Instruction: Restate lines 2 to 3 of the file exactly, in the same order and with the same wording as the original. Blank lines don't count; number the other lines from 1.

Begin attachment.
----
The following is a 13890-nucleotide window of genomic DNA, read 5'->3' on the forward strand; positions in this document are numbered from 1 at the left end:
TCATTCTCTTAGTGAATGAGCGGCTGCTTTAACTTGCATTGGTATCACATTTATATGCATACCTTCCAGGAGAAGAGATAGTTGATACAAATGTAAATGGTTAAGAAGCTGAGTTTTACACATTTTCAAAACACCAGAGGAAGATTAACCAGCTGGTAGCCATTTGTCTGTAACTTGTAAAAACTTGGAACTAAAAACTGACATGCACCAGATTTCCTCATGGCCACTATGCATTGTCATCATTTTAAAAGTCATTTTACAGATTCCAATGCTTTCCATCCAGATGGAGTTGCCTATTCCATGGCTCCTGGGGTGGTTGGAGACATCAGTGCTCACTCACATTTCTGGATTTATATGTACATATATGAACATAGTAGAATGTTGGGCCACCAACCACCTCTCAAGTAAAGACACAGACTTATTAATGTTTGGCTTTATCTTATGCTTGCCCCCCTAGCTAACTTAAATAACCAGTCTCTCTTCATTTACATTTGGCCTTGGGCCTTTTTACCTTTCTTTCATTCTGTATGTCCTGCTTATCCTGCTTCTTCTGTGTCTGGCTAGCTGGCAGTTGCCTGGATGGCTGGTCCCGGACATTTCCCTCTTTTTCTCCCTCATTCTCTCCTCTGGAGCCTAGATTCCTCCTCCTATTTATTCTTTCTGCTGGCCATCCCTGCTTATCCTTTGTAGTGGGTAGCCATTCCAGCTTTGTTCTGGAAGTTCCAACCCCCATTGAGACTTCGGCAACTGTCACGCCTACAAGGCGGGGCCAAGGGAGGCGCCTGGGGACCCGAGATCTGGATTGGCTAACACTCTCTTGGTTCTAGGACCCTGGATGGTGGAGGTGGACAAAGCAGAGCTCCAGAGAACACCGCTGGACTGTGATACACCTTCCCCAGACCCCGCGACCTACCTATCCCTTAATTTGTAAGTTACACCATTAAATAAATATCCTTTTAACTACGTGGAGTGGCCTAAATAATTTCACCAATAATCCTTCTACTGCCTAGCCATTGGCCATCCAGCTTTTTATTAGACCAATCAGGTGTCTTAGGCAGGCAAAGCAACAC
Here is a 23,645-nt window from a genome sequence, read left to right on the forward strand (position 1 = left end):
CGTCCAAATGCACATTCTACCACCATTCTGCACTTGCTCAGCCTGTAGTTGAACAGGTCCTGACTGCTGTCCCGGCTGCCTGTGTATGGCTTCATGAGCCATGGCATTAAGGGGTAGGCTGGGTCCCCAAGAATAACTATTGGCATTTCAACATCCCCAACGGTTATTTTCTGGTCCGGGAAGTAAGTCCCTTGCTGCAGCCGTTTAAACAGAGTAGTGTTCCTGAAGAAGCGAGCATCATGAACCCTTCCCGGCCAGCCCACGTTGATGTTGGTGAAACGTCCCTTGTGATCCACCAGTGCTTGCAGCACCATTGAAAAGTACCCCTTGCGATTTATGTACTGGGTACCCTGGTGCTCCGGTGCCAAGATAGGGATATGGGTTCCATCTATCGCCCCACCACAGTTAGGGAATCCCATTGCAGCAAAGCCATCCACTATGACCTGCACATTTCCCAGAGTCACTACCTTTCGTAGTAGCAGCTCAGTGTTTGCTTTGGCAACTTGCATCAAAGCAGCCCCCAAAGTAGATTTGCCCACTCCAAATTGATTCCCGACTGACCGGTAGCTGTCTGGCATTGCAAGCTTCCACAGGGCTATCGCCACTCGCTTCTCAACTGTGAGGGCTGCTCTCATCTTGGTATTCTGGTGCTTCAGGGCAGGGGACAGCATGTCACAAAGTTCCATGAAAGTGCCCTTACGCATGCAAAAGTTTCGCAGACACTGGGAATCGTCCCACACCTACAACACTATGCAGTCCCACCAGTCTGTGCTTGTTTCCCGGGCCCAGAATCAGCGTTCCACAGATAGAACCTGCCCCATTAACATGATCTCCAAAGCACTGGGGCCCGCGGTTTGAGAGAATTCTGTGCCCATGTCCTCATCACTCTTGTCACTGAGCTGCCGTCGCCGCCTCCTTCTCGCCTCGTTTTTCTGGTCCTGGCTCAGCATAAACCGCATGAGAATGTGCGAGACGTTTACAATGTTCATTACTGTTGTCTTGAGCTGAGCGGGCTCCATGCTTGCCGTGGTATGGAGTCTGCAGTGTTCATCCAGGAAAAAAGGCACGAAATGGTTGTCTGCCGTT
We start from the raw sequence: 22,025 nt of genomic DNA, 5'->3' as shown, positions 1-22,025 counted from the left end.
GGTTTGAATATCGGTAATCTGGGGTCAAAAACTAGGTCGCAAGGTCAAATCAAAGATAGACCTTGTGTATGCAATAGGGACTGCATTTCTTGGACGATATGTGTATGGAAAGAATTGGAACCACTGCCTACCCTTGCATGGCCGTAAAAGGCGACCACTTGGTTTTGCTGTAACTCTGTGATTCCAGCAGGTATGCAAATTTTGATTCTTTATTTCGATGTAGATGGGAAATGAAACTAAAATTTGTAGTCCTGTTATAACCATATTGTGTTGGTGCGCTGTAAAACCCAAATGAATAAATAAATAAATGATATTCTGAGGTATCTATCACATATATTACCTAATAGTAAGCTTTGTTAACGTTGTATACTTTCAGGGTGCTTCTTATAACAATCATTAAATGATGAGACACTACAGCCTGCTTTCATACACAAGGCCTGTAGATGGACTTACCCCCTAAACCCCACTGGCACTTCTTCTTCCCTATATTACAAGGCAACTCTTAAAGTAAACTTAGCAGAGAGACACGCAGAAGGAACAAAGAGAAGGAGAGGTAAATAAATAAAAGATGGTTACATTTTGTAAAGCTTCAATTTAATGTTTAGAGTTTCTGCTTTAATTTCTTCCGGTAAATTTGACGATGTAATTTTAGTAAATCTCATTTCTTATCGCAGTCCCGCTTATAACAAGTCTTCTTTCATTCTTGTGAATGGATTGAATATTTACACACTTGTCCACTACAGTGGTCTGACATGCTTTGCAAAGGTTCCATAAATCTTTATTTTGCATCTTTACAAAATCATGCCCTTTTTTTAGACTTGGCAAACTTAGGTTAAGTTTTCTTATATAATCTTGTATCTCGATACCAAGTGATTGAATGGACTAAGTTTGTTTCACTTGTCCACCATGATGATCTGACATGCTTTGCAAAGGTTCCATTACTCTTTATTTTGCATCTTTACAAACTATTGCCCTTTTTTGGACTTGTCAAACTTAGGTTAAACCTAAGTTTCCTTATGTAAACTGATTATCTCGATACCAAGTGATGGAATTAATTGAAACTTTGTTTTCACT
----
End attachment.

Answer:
TCATTCTCTTAGTGAATGAGCGGCTGCTTTAACTTGCATTGGTATCACATTTATATGCATACCTTCCAGGAGAAGAGATAGTTGATACAAATGTAAATGGTTAAGAAGCTGAGTTTTACACATTTTCAAAACACCAGAGGAAGATTAACCAGCTGGTAGCCATTTGTCTGTAACTTGTAAAAACTTGGAACTAAAAACTGACATGCACCAGATTTCCTCATGGCCACTATGCATTGTCATCATTTTAAAAGTCATTTTACAGATTCCAATGCTTTCCATCCAGATGGAGTTGCCTATTCCATGGCTCCTGGGGTGGTTGGAGACATCAGTGCTCACTCACATTTCTGGATTTATATGTACATATATGAACATAGTAGAATGTTGGGCCACCAACCACCTCTCAAGTAAAGACACAGACTTATTAATGTTTGGCTTTATCTTATGCTTGCCCCCCTAGCTAACTTAAATAACCAGTCTCTCTTCATTTACATTTGGCCTTGGGCCTTTTTACCTTTCTTTCATTCTGTATGTCCTGCTTATCCTGCTTCTTCTGTGTCTGGCTAGCTGGCAGTTGCCTGGATGGCTGGTCCCGGACATTTCCCTCTTTTTCTCCCTCATTCTCTCCTCTGGAGCCTAGATTCCTCCTCCTATTTATTCTTTCTGCTGGCCATCCCTGCTTATCCTTTGTAGTGGGTAGCCATTCCAGCTTTGTTCTGGAAGTTCCAACCCCCATTGAGACTTCGGCAACTGTCACGCCTACAAGGCGGGGCCAAGGGAGGCGCCTGGGGACCCGAGATCTGGATTGGCTAACACTCTCTTGGTTCTAGGACCCTGGATGGTGGAGGTGGACAAAGCAGAGCTCCAGAGAACACCGCTGGACTGTGATACACCTTCCCCAGACCCCGCGACCTACCTATCCCTTAATTTGTAAGTTACACCATTAAATAAATATCCTTTTAACTACGTGGAGTGGCCTAAATAATTTCACCAATAATCCTTCTACTGCCTAGCCATTGGCCATCCAGCTTTTTATTAGACCAATCAGGTGTCTTAGGCAGGCAAAGCAACAC
Here is a 23,645-nt window from a genome sequence, read left to right on the forward strand (position 1 = left end):